As the husband of a Muslim woman and the father of a son whose name marks him as foreign even though he was born in the United States, I have been reading with care, gratitude, and a welcome sense of solidarity the posts in my Facebook feed about how important it is not to despair now that Trump has been elected president; and I have been thinking about the role I might play in helping to make sure, as much as possible, that all of those targeted by the hatred at the heart of Trump’s campaign nonetheless feel their presence in this country to be welcomed and safe and respected and valued.
I have also been heartened and affirmed by how many of the posts I’ve read make a point of naming the specific groups in need of our support, because each of them is the object of a hatred directed specifically at it, and that hatred needs to be understood and opposed on its own terms. I have, however, also noticed the conspicuous absence of the group to which I belong, the Jews, from most of those lists-of-the-vulnerable. (Here is one example.) We may be the one group (as far as I can tell) that Trump himself did not name specifically, but his alt-right and KKK and neo-Nazi and white supremacist supporters sure as hell named us when they attacked Jewish journalists who criticized Trump; and the classically antisemitic, right-out-of-The-Protocols-of-the-Elders-of-Zion, “global-conspiracy-that’s-bleeding-us-dry” rhetoric that he embraced towards the end of his campaign, in his speeches and perhaps especially in his final campaign video (complete with images of the prominent and wealthy Jews who are doing “the bleeding”), was sure as hell a way of naming us without naming us:
Do I think, therefore, that the rounding up of Jews is imminent? No. Do I think the people who would support and participate in the rounding up of Jews have been inspired, empowered, and legitimized by Trump’s campaign? Absolutely. The image at the top of this post, for example, of antisemitic graffiti written on a storefront in Philadelphia the day after the election, is from the Anti-Defamation League’s Twitter feed:
— ADL Philadelphia (@ADLPhiladelphia) November 9, 2016
It’s worth noting that it almost certainly was not lost on the people who put that graffiti on storefronts that they were doing so on the anniversary of Kristallnacht. To put it another way, I think it is to be willfully blind not to see parallels between the dynamics of Trump’s campaign and the dynamics at play at the beginning of Hitler’s Germany, or of any of the other periods in history when the Jews have been targeted as some version of “the global conspiracy.”
Back in July, a woman named Carly Pildis wrote an essay that, if you care about the integrity of what it means to be anti-racist/anti-oppression, you should read. It’s called “I Am Woke: Why I Am Finally Raising My Voice Against Jewish Erasure in the Anti-Racism Movement.” (The link takes you to a recent repost of the article in Tablet.) The following paragraph struck me in particular. It appears after a section in the essay where Pildis quotes examples of some particularly offensive tweets she received for pushing back ever so gently against what she saw as a simplistic #BlackLivesMatters portrayal of the Palestinian Israeli conflict.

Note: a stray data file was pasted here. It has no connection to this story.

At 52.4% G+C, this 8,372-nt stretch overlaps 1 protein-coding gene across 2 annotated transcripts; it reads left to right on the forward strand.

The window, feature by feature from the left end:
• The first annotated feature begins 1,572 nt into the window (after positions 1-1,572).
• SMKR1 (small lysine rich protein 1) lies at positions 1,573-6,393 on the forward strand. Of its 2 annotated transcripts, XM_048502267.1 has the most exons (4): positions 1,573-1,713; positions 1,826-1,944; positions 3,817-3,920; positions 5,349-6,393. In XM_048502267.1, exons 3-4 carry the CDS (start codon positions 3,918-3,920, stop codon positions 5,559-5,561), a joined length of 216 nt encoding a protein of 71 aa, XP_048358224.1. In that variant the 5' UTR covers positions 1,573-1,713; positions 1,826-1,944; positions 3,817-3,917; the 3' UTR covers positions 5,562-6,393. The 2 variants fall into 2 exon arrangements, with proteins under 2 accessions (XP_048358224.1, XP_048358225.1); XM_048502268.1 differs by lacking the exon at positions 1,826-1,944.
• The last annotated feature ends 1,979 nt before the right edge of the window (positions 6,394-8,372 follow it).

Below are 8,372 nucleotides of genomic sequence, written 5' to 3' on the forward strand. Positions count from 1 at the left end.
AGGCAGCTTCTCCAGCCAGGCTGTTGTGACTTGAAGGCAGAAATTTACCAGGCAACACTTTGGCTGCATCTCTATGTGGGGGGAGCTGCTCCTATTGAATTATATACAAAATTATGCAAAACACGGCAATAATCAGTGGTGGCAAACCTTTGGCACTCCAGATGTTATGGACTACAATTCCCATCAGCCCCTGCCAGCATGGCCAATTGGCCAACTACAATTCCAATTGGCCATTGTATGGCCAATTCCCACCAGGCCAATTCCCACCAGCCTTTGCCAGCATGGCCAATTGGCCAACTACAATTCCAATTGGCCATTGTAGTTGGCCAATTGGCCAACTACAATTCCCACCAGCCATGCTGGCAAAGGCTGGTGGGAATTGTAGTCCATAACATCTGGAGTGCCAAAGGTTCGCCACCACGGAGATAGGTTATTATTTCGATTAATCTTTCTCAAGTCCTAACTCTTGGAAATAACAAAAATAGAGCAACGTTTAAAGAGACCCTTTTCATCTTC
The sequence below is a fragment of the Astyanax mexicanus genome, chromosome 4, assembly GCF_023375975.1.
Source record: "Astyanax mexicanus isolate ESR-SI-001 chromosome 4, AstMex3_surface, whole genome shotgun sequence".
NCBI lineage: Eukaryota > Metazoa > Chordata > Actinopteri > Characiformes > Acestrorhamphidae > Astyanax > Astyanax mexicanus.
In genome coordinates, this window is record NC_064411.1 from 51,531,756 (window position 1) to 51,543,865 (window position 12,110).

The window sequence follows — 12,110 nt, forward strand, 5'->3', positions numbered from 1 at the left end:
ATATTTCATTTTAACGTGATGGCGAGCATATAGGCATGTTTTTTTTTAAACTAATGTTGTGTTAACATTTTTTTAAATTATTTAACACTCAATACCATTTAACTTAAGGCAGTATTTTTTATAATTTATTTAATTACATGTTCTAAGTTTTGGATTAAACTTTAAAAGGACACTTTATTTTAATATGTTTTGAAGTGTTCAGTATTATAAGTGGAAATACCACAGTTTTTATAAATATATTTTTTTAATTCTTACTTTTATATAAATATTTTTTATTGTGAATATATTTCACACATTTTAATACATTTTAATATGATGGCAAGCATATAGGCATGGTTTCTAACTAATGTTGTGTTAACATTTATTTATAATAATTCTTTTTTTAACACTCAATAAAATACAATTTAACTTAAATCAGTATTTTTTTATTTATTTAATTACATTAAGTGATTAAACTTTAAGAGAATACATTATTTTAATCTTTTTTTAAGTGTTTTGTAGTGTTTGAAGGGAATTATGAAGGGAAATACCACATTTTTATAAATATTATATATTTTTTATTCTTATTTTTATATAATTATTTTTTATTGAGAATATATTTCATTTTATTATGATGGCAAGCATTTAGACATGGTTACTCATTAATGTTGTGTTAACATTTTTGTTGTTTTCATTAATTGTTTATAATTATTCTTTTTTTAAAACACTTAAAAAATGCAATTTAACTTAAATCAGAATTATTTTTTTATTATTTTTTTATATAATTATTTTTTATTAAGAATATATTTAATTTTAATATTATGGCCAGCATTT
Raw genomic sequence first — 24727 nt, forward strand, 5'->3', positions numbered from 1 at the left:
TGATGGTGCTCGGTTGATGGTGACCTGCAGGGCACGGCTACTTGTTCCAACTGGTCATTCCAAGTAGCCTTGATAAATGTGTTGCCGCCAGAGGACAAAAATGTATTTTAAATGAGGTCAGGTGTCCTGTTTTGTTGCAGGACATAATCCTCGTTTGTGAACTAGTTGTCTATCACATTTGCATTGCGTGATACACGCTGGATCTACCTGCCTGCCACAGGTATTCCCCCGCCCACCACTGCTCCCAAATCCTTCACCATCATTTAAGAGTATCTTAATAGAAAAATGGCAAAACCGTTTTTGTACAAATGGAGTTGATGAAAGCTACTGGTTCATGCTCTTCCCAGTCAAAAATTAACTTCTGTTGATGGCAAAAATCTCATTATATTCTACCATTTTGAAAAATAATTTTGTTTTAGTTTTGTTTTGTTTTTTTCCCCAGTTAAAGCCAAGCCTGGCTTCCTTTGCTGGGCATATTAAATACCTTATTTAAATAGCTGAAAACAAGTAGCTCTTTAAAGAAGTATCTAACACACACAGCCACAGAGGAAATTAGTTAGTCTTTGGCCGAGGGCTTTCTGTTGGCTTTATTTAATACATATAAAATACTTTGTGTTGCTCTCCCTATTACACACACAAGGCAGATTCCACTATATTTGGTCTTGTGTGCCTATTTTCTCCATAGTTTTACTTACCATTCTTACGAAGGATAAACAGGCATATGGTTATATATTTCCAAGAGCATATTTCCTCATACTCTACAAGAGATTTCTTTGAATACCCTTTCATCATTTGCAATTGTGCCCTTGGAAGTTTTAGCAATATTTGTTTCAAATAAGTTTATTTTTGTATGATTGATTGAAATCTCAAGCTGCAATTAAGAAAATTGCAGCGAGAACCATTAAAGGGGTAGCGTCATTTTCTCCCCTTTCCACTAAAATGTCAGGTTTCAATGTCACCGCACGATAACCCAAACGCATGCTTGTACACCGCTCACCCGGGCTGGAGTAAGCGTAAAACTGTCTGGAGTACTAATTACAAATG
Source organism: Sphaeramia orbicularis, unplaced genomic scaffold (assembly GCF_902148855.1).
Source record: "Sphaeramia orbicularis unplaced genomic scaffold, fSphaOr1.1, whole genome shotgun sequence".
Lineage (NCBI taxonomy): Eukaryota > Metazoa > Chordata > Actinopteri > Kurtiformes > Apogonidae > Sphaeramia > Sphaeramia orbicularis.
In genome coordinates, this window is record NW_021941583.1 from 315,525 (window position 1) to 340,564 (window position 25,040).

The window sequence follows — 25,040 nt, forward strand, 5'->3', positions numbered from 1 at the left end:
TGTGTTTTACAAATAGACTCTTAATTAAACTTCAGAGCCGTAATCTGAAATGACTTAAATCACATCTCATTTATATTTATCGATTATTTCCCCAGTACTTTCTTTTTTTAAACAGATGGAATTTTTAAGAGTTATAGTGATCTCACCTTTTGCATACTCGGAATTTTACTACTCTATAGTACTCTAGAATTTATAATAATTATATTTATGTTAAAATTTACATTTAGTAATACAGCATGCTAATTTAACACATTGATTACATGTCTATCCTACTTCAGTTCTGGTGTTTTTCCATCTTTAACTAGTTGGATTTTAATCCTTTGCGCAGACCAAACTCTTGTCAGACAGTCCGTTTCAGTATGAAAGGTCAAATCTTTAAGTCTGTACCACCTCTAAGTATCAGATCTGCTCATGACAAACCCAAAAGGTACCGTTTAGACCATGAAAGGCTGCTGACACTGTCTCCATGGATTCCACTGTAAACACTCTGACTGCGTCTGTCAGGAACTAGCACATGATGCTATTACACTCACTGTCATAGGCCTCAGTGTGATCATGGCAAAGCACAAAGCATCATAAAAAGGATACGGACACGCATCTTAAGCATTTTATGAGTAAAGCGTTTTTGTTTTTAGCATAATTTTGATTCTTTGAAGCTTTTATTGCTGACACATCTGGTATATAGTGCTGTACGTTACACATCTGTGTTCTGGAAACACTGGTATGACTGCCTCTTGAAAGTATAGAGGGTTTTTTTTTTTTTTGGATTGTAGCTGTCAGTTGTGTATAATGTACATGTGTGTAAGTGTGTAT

I am not asking the anti-racism movement to join AIPAC. I am asking that it apply the same values to Jews as it does other marginalized or oppressed groups. I am asking that the movement put a parenthesis around its twitter handles and stand in solidarity with me and my family. I am saying that if the rule of this community is that those with lived experience should be heard the loudest, then hear the Jews among you. If those who have experienced oppression should never be doubted in their experience, then stop saying I am a not a real minority, or that anti-Semitism isn’t real. If anti-oppression work must be intersectional, then that intersectionality can no longer end when the word Jewish is uttered. If communities that are affected by policy must always be consulted and in the forefront of policy discussions, stop telling Jewish Americans we have no right to be included in your conversations about Israel, or that our views on the physical safety of our families are not welcome to be discussed, struggled with or even acknowledged.
When I started this post, I thought of it as an expression of how vulnerable the antisemitism in Trump’s campaign has made me feel. I did not imagine I would also be writing about how what Pildis called “Jewish erasure” among progressives—a term I had not heard till I read her piece—makes me feel perhaps even more at risk. But it does. I know what to expect, and to expect no better, from the people who spray painted those swastikas. Their actions do not constitute a betrayal. Failing to include the fight against antisemitism in a response to Trump’s presidency, however—especially given its explicit expression during his campaign and, now, after his victory—most certainly does.
So I guess I have come to see this post as a challenge. If you are one of the people or organizations talking about how we need to organize not just against the hatreds Trump’s campaign stood for, but also affirmatively in support of the specific groups that were—and are still being—targeted, have you done, are you willing to do, the work of including antisemitism in your analysis? To paraphrase Pildis, intersectionality is either fully intersectional or it isn’t. If it is, then it must include antisemitism among the oppressions it confronts. If it isn’t, if it doesn’t, then why should I see it as anything other than good-old-fashioned, left-wing antisemitism using the fight against other oppressions as camouflage?